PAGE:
Following the success of Superman in '38 and Batman in '39, others began to publish superhero comics. One such publisher was Holyoke who came out with Strongman in Crash Comics #1. In the fourth issue of that comic, Cat-Man was introduced, raised by a tiger in India (not an ape in Africa like Tarzan) and imbued with cat-like abilities. Cat-Man also appeared in the fifth issue before his popularity, or the lack of it for the Strongman, caused the publisher to turn Crash Comics into Cat-Man Comics. The number on the front page was clearly #1 but in the copyright notice, it was listed as Vol 1, Issue 6.
       Cat-Man Comics would survive several years and in addition to the main character and his sidekick, Kitten, there would be a nice variety of other stories. A couple were science-fiction, one or two detective, and several were superheroes. One was Black Friday.
       Living a very short life as an adventure series in the pages of Cat-Man, his two tales of spy fighting were as extras in the pages following the main Cat-Man adventure and thus not as long as the star of the publication.
       In the first issue he made an appearance (Cat-Man #8), his adventure came after stories about "The Deacon" and "Rag-Man" and before tales of "Voltron" and "Mastermind M'Ginty", "Little Leaders" and "The Hood".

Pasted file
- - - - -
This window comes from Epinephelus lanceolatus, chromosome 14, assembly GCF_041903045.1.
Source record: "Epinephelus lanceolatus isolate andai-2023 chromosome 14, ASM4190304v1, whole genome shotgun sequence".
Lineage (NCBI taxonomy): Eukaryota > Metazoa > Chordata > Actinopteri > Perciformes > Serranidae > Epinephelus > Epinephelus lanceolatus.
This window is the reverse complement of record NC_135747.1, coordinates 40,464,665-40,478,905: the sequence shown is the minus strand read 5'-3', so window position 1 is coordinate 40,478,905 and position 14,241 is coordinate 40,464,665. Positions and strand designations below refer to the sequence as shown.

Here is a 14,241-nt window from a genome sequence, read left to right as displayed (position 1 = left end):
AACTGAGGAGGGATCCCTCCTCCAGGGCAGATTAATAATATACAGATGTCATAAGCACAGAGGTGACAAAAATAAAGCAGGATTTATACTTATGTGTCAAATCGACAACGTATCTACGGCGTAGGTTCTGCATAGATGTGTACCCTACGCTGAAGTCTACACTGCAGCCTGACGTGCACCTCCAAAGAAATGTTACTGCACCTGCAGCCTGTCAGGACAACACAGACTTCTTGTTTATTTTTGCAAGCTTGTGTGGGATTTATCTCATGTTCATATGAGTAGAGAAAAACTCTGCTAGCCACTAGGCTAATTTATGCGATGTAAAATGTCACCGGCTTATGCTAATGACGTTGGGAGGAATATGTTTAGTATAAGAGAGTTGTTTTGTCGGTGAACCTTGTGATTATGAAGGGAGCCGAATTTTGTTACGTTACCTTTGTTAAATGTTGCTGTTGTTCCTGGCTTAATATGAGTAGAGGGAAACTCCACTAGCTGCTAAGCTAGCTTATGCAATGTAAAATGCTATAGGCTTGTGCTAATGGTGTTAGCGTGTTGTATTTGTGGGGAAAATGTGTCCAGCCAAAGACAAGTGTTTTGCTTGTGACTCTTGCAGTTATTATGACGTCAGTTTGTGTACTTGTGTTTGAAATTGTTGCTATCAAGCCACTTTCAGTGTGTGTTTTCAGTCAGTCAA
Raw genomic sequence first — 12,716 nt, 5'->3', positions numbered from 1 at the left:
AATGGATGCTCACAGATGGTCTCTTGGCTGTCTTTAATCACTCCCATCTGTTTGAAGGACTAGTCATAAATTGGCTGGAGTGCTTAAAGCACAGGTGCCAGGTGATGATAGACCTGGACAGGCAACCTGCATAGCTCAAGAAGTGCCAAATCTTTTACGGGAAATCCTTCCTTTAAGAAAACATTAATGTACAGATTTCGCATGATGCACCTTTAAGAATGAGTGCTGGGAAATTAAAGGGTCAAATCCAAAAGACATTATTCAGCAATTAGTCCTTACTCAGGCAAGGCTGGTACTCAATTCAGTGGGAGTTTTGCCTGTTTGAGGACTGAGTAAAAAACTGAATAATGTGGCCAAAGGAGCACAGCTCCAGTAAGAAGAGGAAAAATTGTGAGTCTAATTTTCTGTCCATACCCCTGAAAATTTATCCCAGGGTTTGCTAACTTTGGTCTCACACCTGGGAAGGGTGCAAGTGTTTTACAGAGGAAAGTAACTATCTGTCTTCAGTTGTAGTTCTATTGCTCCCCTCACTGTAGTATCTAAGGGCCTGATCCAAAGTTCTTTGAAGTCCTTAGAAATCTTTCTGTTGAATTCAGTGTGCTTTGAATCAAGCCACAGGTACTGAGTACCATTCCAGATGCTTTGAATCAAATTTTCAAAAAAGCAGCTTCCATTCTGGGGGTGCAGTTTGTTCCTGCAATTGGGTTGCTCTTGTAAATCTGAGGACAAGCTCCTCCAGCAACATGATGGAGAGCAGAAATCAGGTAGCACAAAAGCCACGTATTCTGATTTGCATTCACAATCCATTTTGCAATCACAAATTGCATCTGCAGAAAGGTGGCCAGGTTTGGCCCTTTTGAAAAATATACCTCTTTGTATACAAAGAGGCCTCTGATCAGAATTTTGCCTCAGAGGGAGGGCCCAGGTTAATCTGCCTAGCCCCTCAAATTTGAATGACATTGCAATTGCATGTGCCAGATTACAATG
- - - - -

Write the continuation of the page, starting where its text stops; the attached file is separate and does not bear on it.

In the second issue, he was immediately following the Cat-Man story, followed by "The Hood", "Pied Piper", "The Deacon", "Mastermind M'Ginty", "The Rag-Man", "Little Leaders", and Voltron.

1 Friday 13 Friday 13
Published by Holyoke Publishing
Contributors: Allen Ulmer (writer/artist)
Copyright: 03/01/1942

From Cat-Man #8 - Nazi spy, Von Sterber, and his henchmen sneak aboard an American battleship just finishing being built, planning to steal it. Black Friday is there to stop them, and a Nazi Stuka that shows up.

2 King Of Spies King Of Spies
Published by Holyoke Publishing
Contributors: Allen Ulmer (writer/artist)
Copyright: 04/01/1942

From Cat-Man #9 - The Black Arrow is a costumed Nazi assassin, complete with a swastika on his chest, who uses bow and arrow to kill FBI agents chasing him. To catch him, Black Friday sets himself up as bait.

MY COMMENTS

       With only two quite short adventures to use, it is hard to form any real impression of the character or what he might have become with a bit more seasoning and growth. The grade I give it was done because it is so very non-descript. It was there as an extra in another character's magazine and then it was gone.
       Why was it necessary for the man Lee Ainsley to "die" so that Black Friday could live is the biggest question I come away with (that and why no costume if you are going to come up with a nickname). No doubt I am overthinking this but that is because there is so little else to think about.
       Unless you ponder his second and final adversary, the Black Arrow. He is very enamored with his name but he dresses in a red swashbuckling costume with bright yellow gauntlets and a yellow pointed hat with a red feather in it. The white swastika on the tunic completes the outfit. White and yellow and red in the apparel of the Black Arrow. Interesting.

GRADE

My Grade: C